But Group Captain Ajantha Silva, a Sri Lanka's air force spokesman, denied that rebel planes had bombed Palaly.
"We are made to understand that they [Tigers] had attacked with artillery and we have not got any reports on casualties," he said.
"There was nothing like an air strike." Palaly is a strategic military base with an air strip and functions as the headquarters for military operations against Tamil Tiger fighters in the north.
It is also the supply base for tens of thousands of soldiers stationed in the ethnic Tamil-majority Jaffna peninsula.
On March 26, at least one rebel propeller plane bombed a Sri Lankan air force base outside the capital, Colombo, in the separatists' first air strike since they started their campaign for a homeland for the country's Tamil minority in 1983.
Three soldiers were killed in that attack and 16 were wounded, but no aircraft on the ground were damaged.
The aircraft then flew for more than an hour to return to rebel-held territory in the island's north without being challenged either by military aircraft or troops on the ground.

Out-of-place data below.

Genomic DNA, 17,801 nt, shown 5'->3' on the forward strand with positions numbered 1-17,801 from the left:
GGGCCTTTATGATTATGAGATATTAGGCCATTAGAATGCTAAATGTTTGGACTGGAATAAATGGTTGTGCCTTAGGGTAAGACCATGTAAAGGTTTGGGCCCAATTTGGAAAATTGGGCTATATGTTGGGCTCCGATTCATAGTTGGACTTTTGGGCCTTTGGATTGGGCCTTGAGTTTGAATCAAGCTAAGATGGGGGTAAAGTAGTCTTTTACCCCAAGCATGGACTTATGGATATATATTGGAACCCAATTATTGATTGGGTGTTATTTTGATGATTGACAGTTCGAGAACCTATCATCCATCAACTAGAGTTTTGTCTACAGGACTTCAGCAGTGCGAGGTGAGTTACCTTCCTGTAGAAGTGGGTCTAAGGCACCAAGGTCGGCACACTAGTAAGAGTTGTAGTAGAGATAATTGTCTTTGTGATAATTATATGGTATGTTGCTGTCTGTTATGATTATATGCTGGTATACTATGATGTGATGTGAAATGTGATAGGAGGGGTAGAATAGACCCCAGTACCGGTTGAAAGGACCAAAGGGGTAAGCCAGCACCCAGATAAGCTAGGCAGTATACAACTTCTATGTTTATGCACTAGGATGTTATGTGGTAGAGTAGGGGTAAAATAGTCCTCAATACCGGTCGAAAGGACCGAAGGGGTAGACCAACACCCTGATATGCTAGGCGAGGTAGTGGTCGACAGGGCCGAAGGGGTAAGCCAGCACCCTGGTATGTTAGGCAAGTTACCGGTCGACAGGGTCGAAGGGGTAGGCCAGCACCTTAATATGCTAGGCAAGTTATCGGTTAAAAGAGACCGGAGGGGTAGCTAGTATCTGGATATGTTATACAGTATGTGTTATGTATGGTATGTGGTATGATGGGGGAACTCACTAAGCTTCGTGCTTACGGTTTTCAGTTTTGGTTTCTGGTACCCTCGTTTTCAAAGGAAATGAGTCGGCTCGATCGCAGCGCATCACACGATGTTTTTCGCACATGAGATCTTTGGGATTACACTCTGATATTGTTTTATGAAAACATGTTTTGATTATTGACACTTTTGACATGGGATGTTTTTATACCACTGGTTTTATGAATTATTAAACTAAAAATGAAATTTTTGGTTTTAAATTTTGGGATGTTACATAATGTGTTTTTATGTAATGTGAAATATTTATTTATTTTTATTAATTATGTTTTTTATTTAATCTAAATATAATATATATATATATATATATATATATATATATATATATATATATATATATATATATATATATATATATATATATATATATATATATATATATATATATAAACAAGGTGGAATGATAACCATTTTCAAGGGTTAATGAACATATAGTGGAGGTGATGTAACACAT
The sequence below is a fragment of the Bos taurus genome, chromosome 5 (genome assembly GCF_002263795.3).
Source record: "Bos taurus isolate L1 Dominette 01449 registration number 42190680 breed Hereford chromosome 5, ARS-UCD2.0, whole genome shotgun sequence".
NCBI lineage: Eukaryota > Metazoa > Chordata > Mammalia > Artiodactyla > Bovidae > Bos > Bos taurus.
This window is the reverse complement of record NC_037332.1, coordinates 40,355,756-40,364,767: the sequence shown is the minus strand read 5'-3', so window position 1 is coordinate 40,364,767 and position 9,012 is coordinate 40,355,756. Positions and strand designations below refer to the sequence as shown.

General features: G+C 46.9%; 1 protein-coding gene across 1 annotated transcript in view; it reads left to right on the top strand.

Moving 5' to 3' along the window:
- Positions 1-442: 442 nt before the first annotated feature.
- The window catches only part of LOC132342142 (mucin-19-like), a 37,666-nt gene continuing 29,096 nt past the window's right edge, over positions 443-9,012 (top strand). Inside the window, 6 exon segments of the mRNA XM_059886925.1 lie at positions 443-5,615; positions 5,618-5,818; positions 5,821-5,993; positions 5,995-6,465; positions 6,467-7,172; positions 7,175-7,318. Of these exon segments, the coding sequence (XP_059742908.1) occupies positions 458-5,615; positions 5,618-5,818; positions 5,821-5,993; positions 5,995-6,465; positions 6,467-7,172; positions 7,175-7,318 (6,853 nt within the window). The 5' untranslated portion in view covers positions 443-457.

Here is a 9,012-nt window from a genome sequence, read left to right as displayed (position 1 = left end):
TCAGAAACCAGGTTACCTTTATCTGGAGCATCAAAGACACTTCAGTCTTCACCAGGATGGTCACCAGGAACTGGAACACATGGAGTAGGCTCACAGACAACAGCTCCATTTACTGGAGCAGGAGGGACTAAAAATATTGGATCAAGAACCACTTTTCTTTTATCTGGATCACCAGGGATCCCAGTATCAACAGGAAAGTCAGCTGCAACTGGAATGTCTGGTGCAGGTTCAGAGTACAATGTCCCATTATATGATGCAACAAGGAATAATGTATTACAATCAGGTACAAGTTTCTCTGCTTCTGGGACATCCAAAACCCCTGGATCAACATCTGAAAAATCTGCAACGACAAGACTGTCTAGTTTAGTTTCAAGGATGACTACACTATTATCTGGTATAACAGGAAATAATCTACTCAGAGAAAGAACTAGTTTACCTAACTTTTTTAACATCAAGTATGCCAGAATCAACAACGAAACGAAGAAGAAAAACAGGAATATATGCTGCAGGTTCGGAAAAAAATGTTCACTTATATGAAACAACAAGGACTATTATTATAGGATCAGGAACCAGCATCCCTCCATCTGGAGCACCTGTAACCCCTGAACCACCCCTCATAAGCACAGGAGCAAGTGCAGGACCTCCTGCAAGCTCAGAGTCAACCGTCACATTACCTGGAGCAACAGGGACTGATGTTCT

Since then, the Sri Lankan military has acquired night-flying capabilities and said it has bombed several suspected Tiger targets, including naval assets, communications facilities and training camps.
Sri Lanka's military said it had stepped up its air defences since that attack and set up a telephone hotline in case citizens notice any unidentified aircraft.
The battle for an independent Tamil state has left more than 60,000 people dead.
Hours before Tuesday's attack, a roadside bomb killed three people and wounded 35 in Vavuniya, which is next to a separatist-held area, the defence ministry said.